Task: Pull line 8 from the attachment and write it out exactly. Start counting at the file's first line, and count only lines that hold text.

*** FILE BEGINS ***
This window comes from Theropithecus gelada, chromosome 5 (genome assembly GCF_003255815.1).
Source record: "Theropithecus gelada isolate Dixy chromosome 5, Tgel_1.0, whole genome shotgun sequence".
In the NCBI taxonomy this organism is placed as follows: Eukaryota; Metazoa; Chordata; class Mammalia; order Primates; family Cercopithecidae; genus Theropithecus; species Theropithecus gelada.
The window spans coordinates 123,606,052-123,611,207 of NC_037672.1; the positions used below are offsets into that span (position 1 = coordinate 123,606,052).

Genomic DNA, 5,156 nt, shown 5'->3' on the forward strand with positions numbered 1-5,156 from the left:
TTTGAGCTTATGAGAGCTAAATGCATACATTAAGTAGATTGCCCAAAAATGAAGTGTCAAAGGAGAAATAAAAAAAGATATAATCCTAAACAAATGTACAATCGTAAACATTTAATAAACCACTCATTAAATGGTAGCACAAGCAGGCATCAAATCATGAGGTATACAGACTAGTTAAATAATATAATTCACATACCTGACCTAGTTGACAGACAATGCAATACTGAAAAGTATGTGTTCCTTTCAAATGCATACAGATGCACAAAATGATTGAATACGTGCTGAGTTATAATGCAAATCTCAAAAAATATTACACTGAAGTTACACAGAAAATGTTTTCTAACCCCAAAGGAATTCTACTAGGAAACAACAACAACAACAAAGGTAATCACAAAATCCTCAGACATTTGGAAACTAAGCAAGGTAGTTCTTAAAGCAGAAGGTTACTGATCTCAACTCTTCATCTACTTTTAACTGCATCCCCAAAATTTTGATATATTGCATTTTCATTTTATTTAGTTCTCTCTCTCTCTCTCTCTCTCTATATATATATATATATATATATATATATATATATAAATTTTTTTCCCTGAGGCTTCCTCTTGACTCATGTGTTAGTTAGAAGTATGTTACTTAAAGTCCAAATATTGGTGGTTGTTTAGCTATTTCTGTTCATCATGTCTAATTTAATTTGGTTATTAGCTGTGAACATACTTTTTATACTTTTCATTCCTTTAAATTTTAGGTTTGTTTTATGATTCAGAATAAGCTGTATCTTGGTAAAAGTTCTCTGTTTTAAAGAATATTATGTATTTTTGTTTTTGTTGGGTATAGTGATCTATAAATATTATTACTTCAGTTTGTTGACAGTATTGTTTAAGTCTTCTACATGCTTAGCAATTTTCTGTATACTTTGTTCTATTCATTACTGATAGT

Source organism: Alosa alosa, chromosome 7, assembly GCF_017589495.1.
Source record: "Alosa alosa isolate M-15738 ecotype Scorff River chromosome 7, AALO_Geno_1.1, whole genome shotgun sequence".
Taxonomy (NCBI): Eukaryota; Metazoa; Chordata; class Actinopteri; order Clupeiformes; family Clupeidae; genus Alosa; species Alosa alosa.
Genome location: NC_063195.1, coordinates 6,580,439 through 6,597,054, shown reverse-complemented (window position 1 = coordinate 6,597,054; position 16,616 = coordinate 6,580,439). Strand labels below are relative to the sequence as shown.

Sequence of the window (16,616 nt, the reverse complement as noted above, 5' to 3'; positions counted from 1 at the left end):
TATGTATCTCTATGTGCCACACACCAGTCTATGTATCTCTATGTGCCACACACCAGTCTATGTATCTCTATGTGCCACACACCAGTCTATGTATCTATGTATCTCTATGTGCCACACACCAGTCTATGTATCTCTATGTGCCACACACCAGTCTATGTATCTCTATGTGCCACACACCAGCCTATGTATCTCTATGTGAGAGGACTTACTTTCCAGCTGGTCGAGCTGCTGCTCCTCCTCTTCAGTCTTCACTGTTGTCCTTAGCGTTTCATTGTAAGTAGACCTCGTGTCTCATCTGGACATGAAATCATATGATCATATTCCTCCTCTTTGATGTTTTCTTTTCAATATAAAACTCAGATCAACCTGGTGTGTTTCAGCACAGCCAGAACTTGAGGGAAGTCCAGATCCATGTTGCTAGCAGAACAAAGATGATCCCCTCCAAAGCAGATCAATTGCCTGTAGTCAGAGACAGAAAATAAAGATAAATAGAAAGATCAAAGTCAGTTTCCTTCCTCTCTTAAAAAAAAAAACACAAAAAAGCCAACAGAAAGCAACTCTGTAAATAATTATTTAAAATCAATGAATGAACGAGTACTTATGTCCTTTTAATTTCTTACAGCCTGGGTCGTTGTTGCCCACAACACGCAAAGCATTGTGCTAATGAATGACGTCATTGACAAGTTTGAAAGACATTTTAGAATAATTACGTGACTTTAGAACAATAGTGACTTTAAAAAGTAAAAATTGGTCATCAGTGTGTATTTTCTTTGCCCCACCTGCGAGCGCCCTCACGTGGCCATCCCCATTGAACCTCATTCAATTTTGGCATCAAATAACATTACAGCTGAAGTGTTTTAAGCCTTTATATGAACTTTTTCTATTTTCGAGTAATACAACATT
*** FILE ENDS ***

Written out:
Source record: "Alosa alosa isolate M-15738 ecotype Scorff River chromosome 7, AALO_Geno_1.1, whole genome shotgun sequence".